Wanted at TorreyPines Therapeutics: Shareholders Who Vote

8/4/09

TorreyPines Therapeutics (NASDAQ: TPTX) has found a new solution to its cash woes: a merger with Novato, CA-based Raptor Pharmaceuticals. To pull off the deal, however, TorreyPines must overcome an old problem: getting its shareholders to vote.

Few biotechs come to an end as embarrassingly as San Diego’s TorreyPines Therapeutics. When its board of directors called for liquidation earlier this year, shareholders displayed their apathy by failing to vote in sufficient numbers for the resolution to pass by the required margin.

So the board gave shareholders more time to turn in their proxies – until July 16. But TorreyPines still couldn’t muster enough votes, so it extended the voting until July 30. It looked like TorreyPines couldn’t even succeed at failing.

Now things could change. Last week, just before the polls “closed” for the third time, the company’s board endorsed a new proposal. TorreyPines announced plans to merge with Raptor Pharmaceuticals (OTC BB: [[ticker:RPTP.OB]]) of Novato, CA., a three-year-old company working on drugs for rare diseases or those with few treatment options. The merged company will be called Raptor and will be headed by Raptor’s current management team. Raptor shareholders will own 95 percent of the merged company. To learn more about the deal, I left messages for executives and PR representatives of both companies yesterday, but no one got back to me.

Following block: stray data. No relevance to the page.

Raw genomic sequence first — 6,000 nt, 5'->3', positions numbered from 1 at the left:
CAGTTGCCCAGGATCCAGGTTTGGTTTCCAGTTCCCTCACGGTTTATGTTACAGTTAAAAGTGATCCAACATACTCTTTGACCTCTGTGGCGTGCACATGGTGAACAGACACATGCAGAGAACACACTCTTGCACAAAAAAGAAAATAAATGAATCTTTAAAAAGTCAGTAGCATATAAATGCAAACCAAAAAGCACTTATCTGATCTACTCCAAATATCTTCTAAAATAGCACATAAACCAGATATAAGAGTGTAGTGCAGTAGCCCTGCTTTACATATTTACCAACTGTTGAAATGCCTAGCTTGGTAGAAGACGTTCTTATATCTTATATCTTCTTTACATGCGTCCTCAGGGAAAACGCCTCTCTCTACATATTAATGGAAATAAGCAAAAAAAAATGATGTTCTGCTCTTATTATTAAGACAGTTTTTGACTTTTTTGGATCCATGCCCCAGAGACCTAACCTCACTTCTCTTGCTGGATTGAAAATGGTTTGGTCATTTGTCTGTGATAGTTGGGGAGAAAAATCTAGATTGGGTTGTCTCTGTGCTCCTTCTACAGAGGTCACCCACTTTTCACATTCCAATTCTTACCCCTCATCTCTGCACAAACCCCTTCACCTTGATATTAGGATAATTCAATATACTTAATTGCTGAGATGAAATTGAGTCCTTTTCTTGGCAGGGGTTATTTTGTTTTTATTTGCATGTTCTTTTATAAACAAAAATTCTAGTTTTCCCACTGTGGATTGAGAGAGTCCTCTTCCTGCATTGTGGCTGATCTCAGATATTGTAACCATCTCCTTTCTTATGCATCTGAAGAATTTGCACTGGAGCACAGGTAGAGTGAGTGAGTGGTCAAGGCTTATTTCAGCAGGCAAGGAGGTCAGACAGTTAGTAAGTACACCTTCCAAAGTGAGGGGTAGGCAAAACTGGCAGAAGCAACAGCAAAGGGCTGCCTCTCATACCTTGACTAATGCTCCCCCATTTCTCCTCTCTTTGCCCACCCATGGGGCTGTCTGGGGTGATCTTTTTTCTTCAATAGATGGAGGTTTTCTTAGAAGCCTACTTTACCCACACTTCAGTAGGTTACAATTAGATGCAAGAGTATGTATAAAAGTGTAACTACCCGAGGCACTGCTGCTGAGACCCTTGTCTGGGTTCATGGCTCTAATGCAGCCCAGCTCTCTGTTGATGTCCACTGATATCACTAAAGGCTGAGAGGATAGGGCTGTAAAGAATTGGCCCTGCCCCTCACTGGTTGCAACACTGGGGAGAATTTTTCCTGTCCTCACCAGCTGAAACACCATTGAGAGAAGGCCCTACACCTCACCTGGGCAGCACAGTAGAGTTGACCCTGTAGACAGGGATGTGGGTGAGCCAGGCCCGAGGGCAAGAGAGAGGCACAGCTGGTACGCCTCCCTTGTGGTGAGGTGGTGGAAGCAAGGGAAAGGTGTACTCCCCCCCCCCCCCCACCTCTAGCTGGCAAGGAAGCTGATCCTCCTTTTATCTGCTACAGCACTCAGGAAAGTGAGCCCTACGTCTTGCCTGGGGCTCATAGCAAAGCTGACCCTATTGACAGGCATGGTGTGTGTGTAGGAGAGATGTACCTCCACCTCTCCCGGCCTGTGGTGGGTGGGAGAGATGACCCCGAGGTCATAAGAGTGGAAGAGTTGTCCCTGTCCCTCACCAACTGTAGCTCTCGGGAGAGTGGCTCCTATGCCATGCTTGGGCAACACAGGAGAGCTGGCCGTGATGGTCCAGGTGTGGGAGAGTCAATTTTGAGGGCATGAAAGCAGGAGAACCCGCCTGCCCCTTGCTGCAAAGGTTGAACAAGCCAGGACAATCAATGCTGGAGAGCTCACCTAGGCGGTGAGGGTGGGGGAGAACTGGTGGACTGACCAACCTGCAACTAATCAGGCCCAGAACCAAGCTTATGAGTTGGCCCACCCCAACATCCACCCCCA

TorreyPines brings little to the table. It already has sold off much of its pipeline and is down to three employees. But it has something Raptor lacks—a NASDAQ listing. The companies say that when the deal closes, they will initiate a reverse stock split to keep the merged company in compliance with a NASDAQ requirement that shares list for at least $1. That will take some doing. Raptor’s shares have been trading over-the-counter in the 40-cent range. TorreyPines shares have been hovering around 13 cents.

The merged company faces a tough road. In its filing for the quarter ending May 31, Raptor said it anticipated receiving enough cash from deals already in motion to fund operations through the first quarter of 2010. But first, the two companies must persuade TorreyPines shareholders to weigh in on merger deal. Given recent history, that’s far from a sure thing.

Denise Gellene is a former Los Angeles Times science writer and regular contributor to Xconomy. You can reach her at dgellene@xconomy.com Follow @

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